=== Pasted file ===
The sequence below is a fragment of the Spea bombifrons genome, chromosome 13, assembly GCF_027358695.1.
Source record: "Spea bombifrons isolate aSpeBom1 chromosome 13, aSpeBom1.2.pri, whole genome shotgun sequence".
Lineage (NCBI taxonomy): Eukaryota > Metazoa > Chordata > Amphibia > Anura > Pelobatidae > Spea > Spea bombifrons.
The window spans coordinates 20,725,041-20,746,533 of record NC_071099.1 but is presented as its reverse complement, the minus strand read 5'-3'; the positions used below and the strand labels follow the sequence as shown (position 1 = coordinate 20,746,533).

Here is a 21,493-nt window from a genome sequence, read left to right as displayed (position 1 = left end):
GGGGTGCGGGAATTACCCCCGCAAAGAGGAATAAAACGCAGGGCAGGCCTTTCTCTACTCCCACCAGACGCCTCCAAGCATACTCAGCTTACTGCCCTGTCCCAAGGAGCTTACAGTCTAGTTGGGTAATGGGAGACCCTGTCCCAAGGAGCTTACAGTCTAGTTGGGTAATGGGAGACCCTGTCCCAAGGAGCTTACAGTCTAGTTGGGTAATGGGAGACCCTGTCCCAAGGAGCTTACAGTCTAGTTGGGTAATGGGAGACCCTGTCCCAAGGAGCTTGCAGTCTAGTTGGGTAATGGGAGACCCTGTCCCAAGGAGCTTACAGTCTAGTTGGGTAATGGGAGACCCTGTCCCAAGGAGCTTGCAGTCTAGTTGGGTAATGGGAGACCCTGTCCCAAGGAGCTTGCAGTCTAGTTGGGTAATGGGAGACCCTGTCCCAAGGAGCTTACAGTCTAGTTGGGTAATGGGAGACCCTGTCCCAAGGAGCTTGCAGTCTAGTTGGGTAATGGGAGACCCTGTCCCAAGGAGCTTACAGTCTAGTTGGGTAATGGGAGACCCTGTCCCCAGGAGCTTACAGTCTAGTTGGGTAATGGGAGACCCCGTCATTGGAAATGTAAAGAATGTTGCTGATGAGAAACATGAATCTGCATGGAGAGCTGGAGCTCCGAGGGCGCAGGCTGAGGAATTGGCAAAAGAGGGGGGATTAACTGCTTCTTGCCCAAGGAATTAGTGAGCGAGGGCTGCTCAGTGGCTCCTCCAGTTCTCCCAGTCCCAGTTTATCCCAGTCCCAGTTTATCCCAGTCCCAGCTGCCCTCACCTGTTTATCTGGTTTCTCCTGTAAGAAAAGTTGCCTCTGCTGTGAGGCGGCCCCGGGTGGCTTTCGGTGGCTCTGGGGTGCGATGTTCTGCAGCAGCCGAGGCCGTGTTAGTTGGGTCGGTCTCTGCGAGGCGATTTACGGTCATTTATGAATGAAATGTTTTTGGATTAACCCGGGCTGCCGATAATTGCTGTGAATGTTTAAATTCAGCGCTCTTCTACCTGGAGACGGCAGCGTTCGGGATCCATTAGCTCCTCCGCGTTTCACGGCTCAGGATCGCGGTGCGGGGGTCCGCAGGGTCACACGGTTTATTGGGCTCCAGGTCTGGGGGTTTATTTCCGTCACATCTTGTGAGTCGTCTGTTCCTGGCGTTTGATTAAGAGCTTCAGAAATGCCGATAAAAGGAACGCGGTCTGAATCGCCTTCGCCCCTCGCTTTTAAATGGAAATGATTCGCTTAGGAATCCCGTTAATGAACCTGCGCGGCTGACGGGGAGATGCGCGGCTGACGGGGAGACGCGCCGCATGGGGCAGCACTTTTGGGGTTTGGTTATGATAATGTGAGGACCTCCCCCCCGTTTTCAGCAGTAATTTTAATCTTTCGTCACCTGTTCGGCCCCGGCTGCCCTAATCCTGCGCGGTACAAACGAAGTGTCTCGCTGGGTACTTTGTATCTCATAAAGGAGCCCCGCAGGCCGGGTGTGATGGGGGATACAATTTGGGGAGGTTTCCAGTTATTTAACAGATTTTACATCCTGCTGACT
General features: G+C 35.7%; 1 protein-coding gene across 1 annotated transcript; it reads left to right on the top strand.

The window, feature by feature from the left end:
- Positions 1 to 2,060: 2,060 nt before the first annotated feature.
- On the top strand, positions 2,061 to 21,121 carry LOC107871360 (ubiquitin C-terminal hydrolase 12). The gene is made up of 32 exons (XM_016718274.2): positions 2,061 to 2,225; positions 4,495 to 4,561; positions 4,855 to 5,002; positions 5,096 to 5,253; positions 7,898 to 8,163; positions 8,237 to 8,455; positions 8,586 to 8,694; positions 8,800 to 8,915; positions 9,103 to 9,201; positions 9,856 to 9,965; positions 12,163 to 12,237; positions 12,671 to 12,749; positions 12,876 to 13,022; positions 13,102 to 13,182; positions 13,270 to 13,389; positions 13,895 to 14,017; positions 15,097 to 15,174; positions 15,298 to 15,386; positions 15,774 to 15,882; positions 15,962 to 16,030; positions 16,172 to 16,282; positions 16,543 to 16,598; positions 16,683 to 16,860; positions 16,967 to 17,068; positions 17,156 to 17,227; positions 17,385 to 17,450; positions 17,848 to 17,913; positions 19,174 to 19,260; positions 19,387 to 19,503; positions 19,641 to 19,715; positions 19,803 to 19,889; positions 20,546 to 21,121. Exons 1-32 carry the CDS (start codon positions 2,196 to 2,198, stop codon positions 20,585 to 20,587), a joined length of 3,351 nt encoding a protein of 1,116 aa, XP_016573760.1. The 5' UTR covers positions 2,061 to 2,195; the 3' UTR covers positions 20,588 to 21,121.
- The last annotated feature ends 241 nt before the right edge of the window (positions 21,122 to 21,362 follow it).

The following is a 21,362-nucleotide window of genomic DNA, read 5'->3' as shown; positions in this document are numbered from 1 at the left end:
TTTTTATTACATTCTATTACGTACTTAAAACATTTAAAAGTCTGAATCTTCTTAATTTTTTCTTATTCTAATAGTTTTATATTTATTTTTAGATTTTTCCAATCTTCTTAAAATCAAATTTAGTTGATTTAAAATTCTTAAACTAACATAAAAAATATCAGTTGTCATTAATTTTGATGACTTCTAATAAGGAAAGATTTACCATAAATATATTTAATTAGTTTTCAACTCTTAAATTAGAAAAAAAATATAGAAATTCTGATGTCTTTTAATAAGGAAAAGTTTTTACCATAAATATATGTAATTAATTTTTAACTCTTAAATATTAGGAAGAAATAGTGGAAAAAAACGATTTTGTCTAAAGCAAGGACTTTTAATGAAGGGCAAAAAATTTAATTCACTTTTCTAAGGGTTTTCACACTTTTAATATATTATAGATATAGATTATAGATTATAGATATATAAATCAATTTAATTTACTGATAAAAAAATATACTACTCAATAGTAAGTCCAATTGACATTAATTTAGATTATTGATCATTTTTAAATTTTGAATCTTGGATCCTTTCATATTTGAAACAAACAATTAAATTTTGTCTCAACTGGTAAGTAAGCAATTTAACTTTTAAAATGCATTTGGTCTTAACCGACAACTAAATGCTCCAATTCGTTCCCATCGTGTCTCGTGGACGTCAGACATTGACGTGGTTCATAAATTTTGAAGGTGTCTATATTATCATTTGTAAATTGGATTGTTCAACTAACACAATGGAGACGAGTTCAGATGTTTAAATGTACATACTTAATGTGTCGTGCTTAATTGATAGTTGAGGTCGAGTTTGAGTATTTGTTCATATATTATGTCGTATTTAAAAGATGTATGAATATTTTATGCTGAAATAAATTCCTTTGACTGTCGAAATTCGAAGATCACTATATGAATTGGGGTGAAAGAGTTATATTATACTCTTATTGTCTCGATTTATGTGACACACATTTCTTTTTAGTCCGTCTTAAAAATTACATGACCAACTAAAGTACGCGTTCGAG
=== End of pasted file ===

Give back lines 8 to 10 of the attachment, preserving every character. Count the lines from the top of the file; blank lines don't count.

The window, feature by feature from the left end:
- Positions 1 to 2,060: 2,060 nt before the first annotated feature.
- On the top strand, positions 2,061 to 21,121 carry LOC107871360 (ubiquitin C-terminal hydrolase 12). The gene is made up of 32 exons (XM_016718274.2): positions 2,061 to 2,225; positions 4,495 to 4,561; positions 4,855 to 5,002; positions 5,096 to 5,253; positions 7,898 to 8,163; positions 8,237 to 8,455; positions 8,586 to 8,694; positions 8,800 to 8,915; positions 9,103 to 9,201; positions 9,856 to 9,965; positions 12,163 to 12,237; positions 12,671 to 12,749; positions 12,876 to 13,022; positions 13,102 to 13,182; positions 13,270 to 13,389; positions 13,895 to 14,017; positions 15,097 to 15,174; positions 15,298 to 15,386; positions 15,774 to 15,882; positions 15,962 to 16,030; positions 16,172 to 16,282; positions 16,543 to 16,598; positions 16,683 to 16,860; positions 16,967 to 17,068; positions 17,156 to 17,227; positions 17,385 to 17,450; positions 17,848 to 17,913; positions 19,174 to 19,260; positions 19,387 to 19,503; positions 19,641 to 19,715; positions 19,803 to 19,889; positions 20,546 to 21,121. Exons 1-32 carry the CDS (start codon positions 2,196 to 2,198, stop codon positions 20,585 to 20,587), a joined length of 3,351 nt encoding a protein of 1,116 aa, XP_016573760.1. The 5' UTR covers positions 2,061 to 2,195; the 3' UTR covers positions 20,588 to 21,121.